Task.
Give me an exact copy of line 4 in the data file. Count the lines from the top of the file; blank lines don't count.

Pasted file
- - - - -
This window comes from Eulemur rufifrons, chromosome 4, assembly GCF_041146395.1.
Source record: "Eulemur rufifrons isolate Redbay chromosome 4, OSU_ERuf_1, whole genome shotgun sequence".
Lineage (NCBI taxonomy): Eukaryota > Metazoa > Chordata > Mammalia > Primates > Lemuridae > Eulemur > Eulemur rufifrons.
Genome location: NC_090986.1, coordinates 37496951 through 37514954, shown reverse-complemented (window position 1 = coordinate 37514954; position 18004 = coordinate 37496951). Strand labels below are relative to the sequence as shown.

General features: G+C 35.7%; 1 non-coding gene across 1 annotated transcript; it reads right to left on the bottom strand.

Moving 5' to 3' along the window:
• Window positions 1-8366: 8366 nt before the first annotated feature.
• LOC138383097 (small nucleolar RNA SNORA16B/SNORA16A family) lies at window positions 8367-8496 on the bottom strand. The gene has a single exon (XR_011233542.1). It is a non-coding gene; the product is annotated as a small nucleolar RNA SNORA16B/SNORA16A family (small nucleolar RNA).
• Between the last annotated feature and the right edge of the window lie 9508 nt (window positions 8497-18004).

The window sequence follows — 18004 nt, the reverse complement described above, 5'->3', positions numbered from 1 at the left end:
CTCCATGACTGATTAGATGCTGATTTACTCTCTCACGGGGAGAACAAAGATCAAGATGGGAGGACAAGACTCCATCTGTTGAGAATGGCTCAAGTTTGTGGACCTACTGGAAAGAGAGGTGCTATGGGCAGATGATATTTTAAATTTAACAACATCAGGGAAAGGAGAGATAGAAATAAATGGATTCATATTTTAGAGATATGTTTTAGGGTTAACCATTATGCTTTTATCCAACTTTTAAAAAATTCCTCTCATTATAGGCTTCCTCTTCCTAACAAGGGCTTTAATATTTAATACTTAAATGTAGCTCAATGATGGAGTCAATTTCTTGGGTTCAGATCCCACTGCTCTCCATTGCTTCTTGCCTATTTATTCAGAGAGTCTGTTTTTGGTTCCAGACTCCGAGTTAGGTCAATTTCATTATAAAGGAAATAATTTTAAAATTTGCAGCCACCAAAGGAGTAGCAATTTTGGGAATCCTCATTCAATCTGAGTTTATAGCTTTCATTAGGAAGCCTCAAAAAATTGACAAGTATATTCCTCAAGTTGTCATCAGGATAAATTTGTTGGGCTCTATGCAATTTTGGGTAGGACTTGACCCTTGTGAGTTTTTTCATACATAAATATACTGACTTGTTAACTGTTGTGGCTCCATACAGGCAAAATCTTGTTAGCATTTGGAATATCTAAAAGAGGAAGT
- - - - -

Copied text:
Genome location: NC_090986.1, coordinates 37496951 through 37514954, shown reverse-complemented (window position 1 = coordinate 37514954; position 18004 = coordinate 37496951). Strand labels below are relative to the sequence as shown.